Seven-time Tour de France winner Lance Armstrong will face formal doping charges after a U.S. Anti-Doping Agency review board unanimously recommended the continuation of an initial investigation.
Armstrong, 40, who could be stripped of his titles, and five others also accused will be offered the opportunity for a public hearing before a three-person arbitration panel, USADA said yesterday in an e-mailed statement.
If they agree to the hearing, “all evidence would be presented, witness testimony would be given under oath, and an independent group of arbitrators would ultimately decide the outcome of the case,” Colorado Springs, Colorado-based USADA said in the statement.
Robert Luskin, one of Armstrong’s attorneys, said in an e- mailed statement that his client “will consider all of his options for preserving his record and his good name” over the next few days.
“USADA’s decision to charge Lance Armstrong with doping violations is wrong and it is baseless,” Luskin said. “It is the entirely predictable product of USADA’s toxic obsession with Lance Armstrong and a process in which truth is not a priority. There is not one shred of credible evidence to support USADA’s charges and an unbroken record of more than 500 clean tests over more than a decade and a half to refute it.”
Armstrong, who won cycling’s most prestigious event every year from 1999-2005, also has been banned from participating in events organized by the World Triathlon Corp., which runs the Ironman series and considers athletes who are facing open USADA investigations ineligible.
Doug Ulman, chief executive officer of the Lance Armstrong Foundation, which the cyclist founded in 1997 to help cancer survivors, issued a statement saying “we are concerned about the integrity and oversight of this proceeding and hope that Lance will be given the opportunity he deserves to assert his innocence.”
In its June 12 initial charging letter to Armstrong, three doctors and two officials from the cyclist’s former U.S. Postal Service team, USADA said that if the case proceeded beyond the review board it would recommend a sanction that “may include up to a lifetime period of ineligibility from participation in sport.”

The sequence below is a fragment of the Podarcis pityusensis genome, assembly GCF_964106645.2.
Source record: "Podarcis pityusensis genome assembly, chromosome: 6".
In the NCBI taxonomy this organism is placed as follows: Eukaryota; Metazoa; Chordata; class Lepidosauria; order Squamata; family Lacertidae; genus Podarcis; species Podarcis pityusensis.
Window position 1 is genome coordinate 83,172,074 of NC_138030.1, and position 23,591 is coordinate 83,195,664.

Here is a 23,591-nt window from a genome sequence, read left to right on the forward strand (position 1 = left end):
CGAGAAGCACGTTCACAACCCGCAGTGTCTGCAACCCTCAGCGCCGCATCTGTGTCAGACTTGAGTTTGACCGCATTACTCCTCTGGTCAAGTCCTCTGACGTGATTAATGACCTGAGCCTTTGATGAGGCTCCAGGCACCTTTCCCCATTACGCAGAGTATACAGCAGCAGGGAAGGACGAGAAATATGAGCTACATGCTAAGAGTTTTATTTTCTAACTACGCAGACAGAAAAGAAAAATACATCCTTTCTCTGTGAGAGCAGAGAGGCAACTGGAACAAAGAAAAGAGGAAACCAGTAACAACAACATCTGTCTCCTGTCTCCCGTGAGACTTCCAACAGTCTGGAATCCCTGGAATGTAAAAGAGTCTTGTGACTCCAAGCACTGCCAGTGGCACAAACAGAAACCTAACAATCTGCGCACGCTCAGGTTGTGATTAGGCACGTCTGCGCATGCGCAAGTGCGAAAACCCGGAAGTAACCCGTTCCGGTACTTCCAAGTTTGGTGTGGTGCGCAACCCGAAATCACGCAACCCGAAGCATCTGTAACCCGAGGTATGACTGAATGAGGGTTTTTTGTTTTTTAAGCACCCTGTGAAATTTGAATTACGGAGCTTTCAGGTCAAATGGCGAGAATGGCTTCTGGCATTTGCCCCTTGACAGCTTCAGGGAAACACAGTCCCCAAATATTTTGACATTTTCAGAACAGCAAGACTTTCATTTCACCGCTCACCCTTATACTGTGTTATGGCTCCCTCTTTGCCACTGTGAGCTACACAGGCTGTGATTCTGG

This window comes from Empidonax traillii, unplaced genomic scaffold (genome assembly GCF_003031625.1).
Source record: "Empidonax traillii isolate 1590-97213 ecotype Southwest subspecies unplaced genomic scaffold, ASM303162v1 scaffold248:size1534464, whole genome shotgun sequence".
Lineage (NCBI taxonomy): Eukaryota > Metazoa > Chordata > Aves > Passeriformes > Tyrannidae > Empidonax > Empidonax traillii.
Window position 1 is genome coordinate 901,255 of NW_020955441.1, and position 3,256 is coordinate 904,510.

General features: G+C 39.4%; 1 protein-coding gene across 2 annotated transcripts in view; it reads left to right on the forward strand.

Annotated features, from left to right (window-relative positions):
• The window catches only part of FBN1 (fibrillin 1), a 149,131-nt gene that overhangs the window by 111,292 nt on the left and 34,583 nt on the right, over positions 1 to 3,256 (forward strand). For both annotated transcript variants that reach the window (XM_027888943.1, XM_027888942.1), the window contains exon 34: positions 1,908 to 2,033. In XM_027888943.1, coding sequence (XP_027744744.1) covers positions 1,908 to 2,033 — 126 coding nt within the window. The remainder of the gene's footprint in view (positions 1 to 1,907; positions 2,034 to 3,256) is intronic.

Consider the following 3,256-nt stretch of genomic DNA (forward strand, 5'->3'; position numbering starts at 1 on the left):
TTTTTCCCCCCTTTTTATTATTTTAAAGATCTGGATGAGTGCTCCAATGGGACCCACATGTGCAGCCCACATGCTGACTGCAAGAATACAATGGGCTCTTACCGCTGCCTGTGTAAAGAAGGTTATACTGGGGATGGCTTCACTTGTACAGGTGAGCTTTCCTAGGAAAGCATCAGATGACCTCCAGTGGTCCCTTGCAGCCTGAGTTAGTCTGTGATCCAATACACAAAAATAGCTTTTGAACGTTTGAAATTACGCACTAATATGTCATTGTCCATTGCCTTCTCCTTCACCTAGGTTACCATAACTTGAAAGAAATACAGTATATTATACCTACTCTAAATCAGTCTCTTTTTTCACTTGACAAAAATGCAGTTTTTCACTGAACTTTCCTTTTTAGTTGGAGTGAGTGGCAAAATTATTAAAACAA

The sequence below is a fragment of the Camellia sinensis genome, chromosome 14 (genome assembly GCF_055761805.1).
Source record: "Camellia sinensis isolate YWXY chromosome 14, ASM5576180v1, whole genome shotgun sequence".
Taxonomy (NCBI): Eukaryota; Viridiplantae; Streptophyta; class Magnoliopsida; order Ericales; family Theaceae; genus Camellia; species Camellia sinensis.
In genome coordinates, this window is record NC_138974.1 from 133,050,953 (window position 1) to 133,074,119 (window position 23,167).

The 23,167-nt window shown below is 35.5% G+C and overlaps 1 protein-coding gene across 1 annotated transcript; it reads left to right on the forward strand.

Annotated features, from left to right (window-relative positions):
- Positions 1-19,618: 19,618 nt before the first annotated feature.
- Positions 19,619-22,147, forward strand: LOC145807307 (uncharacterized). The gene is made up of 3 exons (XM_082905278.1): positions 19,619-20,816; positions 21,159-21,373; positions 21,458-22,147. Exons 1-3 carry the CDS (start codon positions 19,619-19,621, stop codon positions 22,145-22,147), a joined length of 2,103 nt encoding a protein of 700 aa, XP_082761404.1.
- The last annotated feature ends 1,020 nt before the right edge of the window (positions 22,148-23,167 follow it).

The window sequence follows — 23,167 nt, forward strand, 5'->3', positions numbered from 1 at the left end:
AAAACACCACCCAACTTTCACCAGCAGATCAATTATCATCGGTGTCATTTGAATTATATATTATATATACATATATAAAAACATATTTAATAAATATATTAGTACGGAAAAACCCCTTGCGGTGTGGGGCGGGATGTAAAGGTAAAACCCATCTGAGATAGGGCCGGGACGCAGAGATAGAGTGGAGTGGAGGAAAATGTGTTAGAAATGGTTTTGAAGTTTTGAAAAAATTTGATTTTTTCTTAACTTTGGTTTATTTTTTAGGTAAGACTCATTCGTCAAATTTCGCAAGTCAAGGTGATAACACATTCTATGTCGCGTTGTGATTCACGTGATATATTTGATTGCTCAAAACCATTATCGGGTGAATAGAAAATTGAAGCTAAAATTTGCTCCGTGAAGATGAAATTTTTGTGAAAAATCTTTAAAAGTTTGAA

The U.S. attorney in Los Angeles in February ended a criminal investigation into doping allegations against Armstrong without pressing charges. He never has been publicly identified as testing positive for performance-enhancing drugs.
USADA’s allegations against Armstrong include what the agency says are blood samples collected from him in 2009 and 2010 that were “fully consistent with blood manipulation including EPO use and/or blood transfusions.”
EPO is the abbreviation for erythropoietin, which can add energy-boosting properties to blood. Doping authorities say that drug, and transfused blood, have been used by athletes in endurance sports such as cycling and cross-country skiing to increase performance.
After retiring from competitive cycling, Armstrong has helped bring more attention to triathlons since returning to the sport this year. Before the ban he was trying to qualify for the Ironman World Championship in Hawaii in October.
To contact the reporter on this story: Mason Levinson in New York at firstname.lastname@example.org.
To contact the editor responsible for this story: Michael Sillup at email@example.com.